As acknowledged by an opinion issued by the California Attorney General’s office, the Supreme Court’s decision in North Carolina State Board of Dental Examiners v. Federal Trade Commission caught state governments by surprise. Most states have allowed their licensing boards to operate under the assumption that industry members were protected from antitrust suits under the state action immunity doctrine. The California Attorney General outlined some dramatic actions that she felt her State would need to consider. In response to warnings given by the Oklahoma Attorney General, Governor Mary Fallin issued an executive order recognizing that her state industry boards lacked active supervision and therefore, all licensure and prohibition actions were to be submitted to the Attorney General for review and written analysis of possible violation of law. But despite the surprise that state officials might express, there are voices advising that industry boards have long done more damage to competition than good for consumer protection. (See the hyperlinks provided below.) Consequently, supporters of open and competitive markets are forecasting a spike in lawsuits brought against industry boards.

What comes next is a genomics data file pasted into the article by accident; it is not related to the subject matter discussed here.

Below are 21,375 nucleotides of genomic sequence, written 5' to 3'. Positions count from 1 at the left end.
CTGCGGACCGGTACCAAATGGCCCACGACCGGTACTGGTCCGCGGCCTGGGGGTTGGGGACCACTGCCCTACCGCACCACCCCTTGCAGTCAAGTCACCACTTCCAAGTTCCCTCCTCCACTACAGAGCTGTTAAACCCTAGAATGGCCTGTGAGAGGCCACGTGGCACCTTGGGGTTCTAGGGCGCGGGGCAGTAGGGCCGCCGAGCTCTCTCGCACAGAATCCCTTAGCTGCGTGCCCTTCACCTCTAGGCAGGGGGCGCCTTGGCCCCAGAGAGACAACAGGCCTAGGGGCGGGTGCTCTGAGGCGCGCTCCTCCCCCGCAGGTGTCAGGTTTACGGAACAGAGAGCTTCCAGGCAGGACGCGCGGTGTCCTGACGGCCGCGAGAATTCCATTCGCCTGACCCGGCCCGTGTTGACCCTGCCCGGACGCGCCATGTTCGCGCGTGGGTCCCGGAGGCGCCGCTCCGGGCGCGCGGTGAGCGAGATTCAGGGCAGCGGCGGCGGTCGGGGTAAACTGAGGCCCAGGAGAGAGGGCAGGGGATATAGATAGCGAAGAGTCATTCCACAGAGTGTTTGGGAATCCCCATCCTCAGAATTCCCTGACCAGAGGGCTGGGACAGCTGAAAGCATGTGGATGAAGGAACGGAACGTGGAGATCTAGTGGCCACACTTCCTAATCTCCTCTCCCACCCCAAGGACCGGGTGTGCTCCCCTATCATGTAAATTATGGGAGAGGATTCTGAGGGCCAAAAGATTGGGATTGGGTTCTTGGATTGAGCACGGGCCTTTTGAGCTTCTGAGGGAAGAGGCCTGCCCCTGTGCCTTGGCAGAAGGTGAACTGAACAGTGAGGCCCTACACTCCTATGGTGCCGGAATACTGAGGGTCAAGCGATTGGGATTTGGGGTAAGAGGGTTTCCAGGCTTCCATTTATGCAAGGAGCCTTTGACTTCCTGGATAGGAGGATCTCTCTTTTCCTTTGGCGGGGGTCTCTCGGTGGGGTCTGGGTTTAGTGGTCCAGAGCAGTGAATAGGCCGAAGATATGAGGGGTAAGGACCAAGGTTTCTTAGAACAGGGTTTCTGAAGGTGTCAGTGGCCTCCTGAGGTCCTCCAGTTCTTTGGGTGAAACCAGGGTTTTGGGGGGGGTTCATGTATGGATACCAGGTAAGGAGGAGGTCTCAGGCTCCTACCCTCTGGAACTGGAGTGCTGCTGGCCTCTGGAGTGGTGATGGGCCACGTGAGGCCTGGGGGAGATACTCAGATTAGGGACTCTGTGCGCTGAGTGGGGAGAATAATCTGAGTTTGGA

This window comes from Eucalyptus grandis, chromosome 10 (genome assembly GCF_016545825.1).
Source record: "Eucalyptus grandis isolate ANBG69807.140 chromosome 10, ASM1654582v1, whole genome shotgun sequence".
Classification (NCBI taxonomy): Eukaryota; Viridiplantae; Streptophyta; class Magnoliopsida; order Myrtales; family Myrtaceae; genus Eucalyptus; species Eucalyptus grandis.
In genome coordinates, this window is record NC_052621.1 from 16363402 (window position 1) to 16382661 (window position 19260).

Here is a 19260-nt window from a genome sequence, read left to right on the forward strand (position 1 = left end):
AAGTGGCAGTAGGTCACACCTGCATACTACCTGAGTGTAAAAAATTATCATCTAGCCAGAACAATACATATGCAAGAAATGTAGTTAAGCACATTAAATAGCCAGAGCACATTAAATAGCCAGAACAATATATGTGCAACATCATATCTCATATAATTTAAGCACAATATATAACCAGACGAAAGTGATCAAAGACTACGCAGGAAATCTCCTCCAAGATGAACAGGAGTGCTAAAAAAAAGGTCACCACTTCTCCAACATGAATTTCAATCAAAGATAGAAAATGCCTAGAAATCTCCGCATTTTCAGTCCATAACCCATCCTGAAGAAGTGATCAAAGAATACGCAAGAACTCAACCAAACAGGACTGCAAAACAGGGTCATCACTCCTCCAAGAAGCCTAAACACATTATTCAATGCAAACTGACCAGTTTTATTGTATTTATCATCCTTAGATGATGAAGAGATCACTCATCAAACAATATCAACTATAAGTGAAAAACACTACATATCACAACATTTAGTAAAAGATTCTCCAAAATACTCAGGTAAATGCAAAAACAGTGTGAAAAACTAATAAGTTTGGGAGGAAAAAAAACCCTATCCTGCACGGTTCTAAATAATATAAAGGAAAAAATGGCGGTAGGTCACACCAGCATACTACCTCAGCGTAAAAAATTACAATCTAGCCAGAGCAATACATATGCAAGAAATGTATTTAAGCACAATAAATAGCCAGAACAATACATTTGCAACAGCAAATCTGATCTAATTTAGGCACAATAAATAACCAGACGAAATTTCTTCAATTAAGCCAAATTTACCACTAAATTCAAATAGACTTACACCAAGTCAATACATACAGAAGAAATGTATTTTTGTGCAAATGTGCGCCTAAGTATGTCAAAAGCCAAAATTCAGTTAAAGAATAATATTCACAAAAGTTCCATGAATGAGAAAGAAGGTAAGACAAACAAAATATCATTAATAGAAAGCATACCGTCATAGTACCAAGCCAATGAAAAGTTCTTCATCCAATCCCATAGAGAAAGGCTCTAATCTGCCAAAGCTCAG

The suppression of preneed by industry boards was once very pervasive, and the fruit of those actions still exist in the form of rules and ‘informal positions’. It has been more than a decade since this author appeared before one of those industry boards on behalf of a client challenging a position regarding proceeds from a guaranteed preneed contract. The board’s position had a very detrimental impact on the sale of preneed contracts, and nothing could be done to change the board’s collective minds. However the board and the client agreed to submit the issue for an independent review by the Attorney General’s office. The board was advised by an associate Attorney General, who framed the board position in a request to her boss. This author then presented the arguments for how the position was arbitrary and a restraint of trade. However, the Attorney General’s office applied a rather unique interpretation of ‘independent review’, and assigned the opinion request to the same attorney that represented the board. The FTC would not tolerate such behavior under the new active supervision guidelines. And, any board action taken in reliance on such a rule or position will be just as suspect.

(Boards Behaving Badly; Cartels By Another Name; The Antitrust Implications of Licensed Occupations; and Prepared Statement of the Federal Trade Commission)